Night of the Living Dead to TWD: A Lesson That Society Failed to Learn

As we're coming closer to the end of 2020 (and thank whatever deity you might worship), it seems like the more we rest on our laurels becoming free largely of international conflicts, conveniently burying our heads in the sand to whatever geopolitical situation that might make its ways to these shores, and dealing with first-world issues, we're largely at each other's throats. It's didn't take a pandemic to realize this, but it's certain exacerbating given the people currently in charge. Regardless of who comes out the winner in the election, we're already preparing ourselves for even worse. Ironically, it's films like Night of the Living Dead that provided a commentary about the human condition that George A. Romero wanted to point out in his story. He may have introduced the world to the modern zombie genre, but the real monsters are the humans fighting them off when they should be looking into the mirror.

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Duane Jones as Ben in Night of the Living Dead (1968). Image courtesy of Image Ten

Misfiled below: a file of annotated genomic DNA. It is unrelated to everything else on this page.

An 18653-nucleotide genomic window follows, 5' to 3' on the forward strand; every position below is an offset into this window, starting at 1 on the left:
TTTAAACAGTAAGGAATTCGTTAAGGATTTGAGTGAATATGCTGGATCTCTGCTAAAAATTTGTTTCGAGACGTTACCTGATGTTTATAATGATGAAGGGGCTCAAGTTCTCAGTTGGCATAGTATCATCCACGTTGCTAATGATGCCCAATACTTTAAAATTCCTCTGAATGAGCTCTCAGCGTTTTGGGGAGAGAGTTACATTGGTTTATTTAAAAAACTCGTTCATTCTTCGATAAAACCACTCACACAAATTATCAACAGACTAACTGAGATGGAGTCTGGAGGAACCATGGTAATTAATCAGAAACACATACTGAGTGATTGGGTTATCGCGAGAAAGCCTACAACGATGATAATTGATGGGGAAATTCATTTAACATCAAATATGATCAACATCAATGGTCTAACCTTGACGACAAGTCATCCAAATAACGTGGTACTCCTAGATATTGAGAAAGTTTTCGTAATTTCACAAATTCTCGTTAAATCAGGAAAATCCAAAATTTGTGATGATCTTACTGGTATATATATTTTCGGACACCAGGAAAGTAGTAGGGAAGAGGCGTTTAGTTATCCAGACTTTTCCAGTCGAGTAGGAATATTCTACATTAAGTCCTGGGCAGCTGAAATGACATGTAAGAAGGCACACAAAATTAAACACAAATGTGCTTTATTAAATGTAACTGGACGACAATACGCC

What was that message? When order breaks down and insecurities reign, we'll eat each other. The film is certainly not the first nor will it be the last to pound that message home. Batman's The Joker (Heath Ledger) most strongly in The Dark Knight (2008) does that first hand with its principal characters, most effectively to Harvey Dent (Aaron Eckhart) stripping away all semblance of hope into his cause and replacing it with despair. The common theme in zombie apocalypse franchises is society trying to rebuild itself despite its frail foundation.

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Nico Totorella as Felix, Aliyah Royale as Iris- The Walking Dead: World Beyond _ Season 1, Episode 5 – Photo Credit: Macall Polay/AMC

What can we do about it? Before social media helped enable our most active imaginations to run wild either by watching random cat videos or providing innovative insights to our fandom, people used to be able to actually have active discussions without regrets, banality, or guilt. Now, we're trained like Pavlov's dogs to salivate by invoking the most extreme emotions to rampant suffering and maximize resentment thinking the worst in "others." Is there any coming back from this tribal mindset especially from our echo chambers? Is our breakdown inevitable where we live out the Night of the Living Dead/The Walking Dead fantasy or are there such things as "better angels?" Zombies might not be real, but our hatred for our fellow being certainly is. It won't be long until most of us aren't even bother to wait for them to turn before we behave like the "survivors" in those films/shows without impunity.

About Tom Chang

I'm a follower of pop culture from gaming, comics, sci-fi, fantasy, film, and TV for over 30 years. I grew up reading magazines like Starlog, Mad, and Fangora. As a professional writer for over 10 years, Star Wars was the first sci-fi franchise I fell in love with. I'm a nerd-of-all-trades.